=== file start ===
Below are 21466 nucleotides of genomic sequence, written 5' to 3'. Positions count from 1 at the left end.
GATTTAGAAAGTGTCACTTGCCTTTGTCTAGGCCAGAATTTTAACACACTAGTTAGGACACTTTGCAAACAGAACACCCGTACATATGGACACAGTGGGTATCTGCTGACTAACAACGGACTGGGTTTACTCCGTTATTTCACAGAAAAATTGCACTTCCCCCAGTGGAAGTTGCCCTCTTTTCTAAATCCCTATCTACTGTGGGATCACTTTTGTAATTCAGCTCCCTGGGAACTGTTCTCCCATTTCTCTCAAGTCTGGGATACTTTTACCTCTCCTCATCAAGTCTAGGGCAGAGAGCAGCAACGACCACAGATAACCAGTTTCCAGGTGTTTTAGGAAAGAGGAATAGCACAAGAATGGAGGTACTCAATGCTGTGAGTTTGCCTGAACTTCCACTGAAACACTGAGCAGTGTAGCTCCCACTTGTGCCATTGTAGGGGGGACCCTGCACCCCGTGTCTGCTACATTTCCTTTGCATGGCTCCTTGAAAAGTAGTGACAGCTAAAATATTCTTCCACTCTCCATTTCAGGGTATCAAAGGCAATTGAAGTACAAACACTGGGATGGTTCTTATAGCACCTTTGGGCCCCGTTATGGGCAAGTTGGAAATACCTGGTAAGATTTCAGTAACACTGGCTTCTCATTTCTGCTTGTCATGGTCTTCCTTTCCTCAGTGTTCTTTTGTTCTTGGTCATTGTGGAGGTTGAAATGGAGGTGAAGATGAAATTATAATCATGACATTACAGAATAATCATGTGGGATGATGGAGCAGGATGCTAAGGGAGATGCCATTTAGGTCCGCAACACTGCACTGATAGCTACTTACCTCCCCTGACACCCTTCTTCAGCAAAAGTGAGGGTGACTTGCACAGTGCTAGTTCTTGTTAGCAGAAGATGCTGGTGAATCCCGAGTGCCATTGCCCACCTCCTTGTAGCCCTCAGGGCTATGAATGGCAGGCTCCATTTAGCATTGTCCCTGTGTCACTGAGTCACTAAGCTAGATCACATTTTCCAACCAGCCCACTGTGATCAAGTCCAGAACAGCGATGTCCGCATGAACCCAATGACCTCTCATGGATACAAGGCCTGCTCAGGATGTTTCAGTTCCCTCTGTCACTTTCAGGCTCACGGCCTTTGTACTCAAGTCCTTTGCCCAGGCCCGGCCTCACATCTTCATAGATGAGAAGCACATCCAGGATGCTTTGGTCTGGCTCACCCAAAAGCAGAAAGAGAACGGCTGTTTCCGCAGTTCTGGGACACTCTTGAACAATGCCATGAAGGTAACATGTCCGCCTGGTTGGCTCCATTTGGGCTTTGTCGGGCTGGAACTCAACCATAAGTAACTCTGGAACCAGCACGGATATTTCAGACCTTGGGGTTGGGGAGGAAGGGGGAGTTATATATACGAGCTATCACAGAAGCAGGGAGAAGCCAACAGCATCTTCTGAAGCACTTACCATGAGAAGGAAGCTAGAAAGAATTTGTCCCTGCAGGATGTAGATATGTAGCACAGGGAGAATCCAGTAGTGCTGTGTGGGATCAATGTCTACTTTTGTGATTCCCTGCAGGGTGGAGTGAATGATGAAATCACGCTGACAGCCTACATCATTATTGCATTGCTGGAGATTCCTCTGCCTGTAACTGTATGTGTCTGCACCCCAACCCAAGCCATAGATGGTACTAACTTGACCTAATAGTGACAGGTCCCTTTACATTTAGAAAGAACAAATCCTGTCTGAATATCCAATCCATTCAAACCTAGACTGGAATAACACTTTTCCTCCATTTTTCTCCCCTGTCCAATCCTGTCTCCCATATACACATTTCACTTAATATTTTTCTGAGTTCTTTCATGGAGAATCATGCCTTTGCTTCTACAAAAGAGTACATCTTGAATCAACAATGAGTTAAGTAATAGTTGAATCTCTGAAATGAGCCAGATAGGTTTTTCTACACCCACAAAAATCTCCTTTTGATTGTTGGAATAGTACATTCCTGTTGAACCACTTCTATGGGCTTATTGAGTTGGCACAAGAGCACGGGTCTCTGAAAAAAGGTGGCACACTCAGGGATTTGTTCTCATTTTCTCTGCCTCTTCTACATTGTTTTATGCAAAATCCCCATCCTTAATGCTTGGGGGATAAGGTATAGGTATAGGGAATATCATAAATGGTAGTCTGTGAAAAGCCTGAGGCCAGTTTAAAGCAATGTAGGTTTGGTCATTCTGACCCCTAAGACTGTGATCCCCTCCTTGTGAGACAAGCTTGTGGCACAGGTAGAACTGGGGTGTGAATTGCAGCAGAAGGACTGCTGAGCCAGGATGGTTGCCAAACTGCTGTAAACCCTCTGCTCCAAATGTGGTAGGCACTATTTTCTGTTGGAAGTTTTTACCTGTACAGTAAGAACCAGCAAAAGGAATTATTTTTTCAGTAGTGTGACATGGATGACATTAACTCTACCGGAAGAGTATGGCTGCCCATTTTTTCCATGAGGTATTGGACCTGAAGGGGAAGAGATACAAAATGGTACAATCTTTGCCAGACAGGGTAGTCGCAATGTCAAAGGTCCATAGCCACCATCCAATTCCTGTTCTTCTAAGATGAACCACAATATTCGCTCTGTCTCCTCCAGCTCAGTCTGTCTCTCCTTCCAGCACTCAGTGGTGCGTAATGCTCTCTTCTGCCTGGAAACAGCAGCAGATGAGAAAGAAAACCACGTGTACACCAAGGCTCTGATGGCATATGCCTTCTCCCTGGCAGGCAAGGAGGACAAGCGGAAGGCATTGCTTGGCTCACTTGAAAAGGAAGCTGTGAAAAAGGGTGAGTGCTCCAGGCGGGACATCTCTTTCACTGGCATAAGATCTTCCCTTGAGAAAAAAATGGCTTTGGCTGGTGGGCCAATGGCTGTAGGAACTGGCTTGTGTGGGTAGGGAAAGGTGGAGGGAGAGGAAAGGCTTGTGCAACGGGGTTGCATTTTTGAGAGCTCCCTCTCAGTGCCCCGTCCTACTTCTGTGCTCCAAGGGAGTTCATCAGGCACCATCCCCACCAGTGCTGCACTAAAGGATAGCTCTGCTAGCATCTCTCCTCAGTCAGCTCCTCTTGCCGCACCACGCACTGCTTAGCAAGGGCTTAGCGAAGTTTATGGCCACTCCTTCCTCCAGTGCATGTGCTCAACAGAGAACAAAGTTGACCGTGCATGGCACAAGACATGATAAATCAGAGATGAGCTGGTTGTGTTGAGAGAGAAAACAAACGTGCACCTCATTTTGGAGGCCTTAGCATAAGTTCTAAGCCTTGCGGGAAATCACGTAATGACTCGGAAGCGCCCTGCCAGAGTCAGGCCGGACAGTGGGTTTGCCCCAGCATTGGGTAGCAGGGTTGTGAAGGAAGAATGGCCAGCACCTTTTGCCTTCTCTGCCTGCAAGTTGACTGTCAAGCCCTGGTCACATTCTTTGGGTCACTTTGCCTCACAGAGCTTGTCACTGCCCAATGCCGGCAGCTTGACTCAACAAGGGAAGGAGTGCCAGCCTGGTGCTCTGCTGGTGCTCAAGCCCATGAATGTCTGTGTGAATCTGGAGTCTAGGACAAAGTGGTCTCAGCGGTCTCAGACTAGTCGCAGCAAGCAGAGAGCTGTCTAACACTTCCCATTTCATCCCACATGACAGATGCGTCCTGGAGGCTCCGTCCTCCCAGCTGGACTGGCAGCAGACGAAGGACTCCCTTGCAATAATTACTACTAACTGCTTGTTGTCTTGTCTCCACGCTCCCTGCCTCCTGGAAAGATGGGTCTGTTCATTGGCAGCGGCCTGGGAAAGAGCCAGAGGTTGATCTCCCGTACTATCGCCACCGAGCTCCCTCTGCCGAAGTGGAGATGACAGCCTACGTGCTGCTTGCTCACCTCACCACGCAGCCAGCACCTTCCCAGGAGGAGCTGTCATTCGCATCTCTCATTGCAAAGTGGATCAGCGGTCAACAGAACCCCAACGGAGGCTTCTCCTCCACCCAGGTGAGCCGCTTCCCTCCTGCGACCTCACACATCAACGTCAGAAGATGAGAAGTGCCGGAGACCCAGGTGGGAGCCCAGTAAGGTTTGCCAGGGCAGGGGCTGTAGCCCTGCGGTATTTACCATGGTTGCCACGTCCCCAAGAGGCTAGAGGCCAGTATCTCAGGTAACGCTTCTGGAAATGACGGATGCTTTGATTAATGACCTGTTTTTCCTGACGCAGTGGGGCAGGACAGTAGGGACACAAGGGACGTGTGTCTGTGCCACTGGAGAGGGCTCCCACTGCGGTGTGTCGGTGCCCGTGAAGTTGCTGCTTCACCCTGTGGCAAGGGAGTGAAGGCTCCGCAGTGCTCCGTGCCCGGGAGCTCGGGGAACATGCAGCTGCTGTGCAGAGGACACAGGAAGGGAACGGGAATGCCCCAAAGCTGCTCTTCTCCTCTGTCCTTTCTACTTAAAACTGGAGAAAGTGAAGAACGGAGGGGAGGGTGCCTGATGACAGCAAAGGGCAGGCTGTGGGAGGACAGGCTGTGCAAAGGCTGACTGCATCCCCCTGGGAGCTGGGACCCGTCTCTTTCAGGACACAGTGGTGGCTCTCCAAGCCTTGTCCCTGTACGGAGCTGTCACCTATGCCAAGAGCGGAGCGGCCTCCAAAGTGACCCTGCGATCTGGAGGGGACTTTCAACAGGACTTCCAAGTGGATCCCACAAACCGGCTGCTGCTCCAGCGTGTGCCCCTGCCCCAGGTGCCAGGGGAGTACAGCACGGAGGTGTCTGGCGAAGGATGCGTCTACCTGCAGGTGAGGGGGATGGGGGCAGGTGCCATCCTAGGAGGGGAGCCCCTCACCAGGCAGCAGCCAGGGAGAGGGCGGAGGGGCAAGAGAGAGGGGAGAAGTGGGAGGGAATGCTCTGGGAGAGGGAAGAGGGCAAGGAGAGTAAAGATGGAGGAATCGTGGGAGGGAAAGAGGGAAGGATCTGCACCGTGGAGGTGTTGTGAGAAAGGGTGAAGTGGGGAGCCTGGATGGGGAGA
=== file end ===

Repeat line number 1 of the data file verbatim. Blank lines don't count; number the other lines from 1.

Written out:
Below are 21466 nucleotides of genomic sequence, written 5' to 3'. Positions count from 1 at the left end.